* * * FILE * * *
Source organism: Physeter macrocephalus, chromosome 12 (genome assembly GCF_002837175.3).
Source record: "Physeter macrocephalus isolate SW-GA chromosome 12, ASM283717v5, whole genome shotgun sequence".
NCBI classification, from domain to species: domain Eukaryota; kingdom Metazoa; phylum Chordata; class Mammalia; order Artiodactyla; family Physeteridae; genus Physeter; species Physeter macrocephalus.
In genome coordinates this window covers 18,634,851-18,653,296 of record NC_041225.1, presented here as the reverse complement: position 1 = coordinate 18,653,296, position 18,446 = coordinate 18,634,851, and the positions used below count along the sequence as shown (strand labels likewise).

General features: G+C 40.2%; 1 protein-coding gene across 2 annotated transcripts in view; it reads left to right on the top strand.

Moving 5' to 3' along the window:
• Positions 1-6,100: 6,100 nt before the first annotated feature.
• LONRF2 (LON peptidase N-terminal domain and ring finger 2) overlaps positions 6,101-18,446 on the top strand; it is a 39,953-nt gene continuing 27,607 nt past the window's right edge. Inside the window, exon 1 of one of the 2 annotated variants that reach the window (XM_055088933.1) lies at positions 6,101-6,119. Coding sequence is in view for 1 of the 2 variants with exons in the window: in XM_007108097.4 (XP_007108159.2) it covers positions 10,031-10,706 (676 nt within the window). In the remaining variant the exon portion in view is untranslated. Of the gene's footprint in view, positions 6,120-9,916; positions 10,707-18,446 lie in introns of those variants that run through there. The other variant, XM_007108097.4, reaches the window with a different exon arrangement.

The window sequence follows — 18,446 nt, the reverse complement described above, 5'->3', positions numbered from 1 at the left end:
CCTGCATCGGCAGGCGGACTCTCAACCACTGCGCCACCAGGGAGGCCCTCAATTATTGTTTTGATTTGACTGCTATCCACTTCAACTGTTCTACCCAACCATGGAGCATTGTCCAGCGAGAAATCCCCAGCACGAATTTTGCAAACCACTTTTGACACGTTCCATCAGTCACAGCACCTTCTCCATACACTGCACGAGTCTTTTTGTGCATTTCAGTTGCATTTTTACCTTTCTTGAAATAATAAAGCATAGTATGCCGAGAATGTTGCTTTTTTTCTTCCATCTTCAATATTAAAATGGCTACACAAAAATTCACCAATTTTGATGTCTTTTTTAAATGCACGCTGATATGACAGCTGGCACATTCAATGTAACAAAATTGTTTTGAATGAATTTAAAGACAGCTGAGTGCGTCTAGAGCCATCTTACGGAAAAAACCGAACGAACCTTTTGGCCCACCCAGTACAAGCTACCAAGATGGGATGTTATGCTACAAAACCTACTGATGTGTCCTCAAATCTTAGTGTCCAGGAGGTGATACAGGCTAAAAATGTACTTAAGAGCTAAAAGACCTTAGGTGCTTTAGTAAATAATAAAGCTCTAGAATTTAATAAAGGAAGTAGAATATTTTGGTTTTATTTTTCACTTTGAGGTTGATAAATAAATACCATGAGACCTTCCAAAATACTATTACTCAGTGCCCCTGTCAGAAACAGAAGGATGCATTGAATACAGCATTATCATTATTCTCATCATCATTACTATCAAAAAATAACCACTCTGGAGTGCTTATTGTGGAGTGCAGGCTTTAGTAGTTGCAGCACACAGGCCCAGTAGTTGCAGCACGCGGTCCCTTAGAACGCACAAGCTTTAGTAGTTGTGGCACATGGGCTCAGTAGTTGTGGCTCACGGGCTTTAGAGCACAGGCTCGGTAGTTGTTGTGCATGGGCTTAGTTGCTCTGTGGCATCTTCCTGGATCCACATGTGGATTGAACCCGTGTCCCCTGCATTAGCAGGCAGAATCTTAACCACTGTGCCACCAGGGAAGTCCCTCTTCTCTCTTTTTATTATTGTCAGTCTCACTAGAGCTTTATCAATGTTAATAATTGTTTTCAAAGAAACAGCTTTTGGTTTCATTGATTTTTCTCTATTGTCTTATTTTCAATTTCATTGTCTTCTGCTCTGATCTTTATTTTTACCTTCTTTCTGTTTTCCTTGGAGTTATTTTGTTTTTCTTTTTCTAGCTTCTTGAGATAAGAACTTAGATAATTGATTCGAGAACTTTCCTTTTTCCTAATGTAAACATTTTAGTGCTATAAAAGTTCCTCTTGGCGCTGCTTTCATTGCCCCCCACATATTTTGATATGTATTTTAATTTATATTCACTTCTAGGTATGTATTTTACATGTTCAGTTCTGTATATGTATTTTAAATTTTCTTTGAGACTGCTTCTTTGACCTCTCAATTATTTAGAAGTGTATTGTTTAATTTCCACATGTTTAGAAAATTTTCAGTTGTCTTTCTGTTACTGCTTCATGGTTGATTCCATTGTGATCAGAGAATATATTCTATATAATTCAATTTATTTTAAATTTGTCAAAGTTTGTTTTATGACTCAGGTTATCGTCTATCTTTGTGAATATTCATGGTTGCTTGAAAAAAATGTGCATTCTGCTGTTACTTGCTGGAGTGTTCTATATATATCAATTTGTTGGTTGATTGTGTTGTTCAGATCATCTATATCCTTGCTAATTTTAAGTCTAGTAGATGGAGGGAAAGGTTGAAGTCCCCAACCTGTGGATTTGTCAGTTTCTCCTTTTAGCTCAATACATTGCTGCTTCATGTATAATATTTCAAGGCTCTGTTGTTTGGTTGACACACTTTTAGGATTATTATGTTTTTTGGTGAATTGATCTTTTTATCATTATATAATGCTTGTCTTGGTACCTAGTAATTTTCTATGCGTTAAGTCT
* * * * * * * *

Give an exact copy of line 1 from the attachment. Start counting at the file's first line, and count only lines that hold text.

Source organism: Physeter macrocephalus, chromosome 12 (genome assembly GCF_002837175.3).